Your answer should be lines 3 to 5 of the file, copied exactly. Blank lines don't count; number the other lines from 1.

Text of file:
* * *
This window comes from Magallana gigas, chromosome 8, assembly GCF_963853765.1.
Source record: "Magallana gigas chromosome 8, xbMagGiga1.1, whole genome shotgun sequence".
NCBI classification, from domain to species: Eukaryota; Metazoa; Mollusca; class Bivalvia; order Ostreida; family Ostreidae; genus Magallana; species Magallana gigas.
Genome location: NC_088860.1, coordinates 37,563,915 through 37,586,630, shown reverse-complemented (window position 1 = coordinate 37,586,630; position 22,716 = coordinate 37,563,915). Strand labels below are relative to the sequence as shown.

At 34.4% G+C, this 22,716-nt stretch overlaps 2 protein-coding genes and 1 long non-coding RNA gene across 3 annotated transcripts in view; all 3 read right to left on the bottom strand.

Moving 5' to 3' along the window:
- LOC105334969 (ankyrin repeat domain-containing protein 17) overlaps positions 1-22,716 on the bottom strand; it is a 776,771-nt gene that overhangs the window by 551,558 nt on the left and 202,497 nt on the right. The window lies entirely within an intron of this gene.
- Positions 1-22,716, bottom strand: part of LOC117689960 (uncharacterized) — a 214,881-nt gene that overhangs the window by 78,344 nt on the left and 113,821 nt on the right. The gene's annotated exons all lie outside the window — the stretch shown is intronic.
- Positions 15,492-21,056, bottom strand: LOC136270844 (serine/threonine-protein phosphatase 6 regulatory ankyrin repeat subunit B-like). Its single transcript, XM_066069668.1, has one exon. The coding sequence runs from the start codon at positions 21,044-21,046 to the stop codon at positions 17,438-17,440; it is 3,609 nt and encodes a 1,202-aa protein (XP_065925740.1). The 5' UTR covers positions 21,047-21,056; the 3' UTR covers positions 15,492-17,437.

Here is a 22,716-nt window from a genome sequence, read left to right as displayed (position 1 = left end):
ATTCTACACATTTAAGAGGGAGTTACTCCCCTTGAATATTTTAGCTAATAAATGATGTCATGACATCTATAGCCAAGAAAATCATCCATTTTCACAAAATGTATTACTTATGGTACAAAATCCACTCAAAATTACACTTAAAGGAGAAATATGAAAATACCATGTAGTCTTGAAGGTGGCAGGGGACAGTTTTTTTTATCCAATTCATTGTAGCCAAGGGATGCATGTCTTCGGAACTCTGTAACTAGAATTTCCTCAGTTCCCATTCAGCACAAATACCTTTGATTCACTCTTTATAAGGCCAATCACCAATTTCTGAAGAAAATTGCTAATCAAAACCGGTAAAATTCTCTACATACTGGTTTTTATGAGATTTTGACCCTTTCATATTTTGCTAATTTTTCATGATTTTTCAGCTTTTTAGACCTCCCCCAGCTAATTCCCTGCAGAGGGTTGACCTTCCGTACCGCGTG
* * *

NCBI classification, from domain to species: Eukaryota; Metazoa; Mollusca; class Bivalvia; order Ostreida; family Ostreidae; genus Magallana; species Magallana gigas.
Genome location: NC_088860.1, coordinates 37,563,915 through 37,586,630, shown reverse-complemented (window position 1 = coordinate 37,586,630; position 22,716 = coordinate 37,563,915). Strand labels below are relative to the sequence as shown.

At 34.4% G+C, this 22,716-nt stretch overlaps 2 protein-coding genes and 1 long non-coding RNA gene across 3 annotated transcripts in view; all 3 read right to left on the bottom strand.